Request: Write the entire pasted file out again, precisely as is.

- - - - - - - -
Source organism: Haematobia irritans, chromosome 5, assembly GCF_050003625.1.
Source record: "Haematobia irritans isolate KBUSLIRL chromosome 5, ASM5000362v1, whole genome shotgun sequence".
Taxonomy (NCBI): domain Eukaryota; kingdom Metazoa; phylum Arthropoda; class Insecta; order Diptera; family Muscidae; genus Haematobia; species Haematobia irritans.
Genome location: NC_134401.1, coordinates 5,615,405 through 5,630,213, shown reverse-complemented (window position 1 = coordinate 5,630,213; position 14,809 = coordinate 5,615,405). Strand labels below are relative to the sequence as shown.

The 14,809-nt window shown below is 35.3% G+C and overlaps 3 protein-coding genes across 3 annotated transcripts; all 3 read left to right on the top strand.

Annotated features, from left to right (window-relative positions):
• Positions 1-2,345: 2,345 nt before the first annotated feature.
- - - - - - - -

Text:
Source organism: Haematobia irritans, chromosome 5, assembly GCF_050003625.1.
Source record: "Haematobia irritans isolate KBUSLIRL chromosome 5, ASM5000362v1, whole genome shotgun sequence".
Taxonomy (NCBI): domain Eukaryota; kingdom Metazoa; phylum Arthropoda; class Insecta; order Diptera; family Muscidae; genus Haematobia; species Haematobia irritans.
Genome location: NC_134401.1, coordinates 5,615,405 through 5,630,213, shown reverse-complemented (window position 1 = coordinate 5,630,213; position 14,809 = coordinate 5,615,405). Strand labels below are relative to the sequence as shown.

The 14,809-nt window shown below is 35.3% G+C and overlaps 3 protein-coding genes across 3 annotated transcripts; all 3 read left to right on the top strand.

Annotated features, from left to right (window-relative positions):
• Positions 1-2,345: 2,345 nt before the first annotated feature.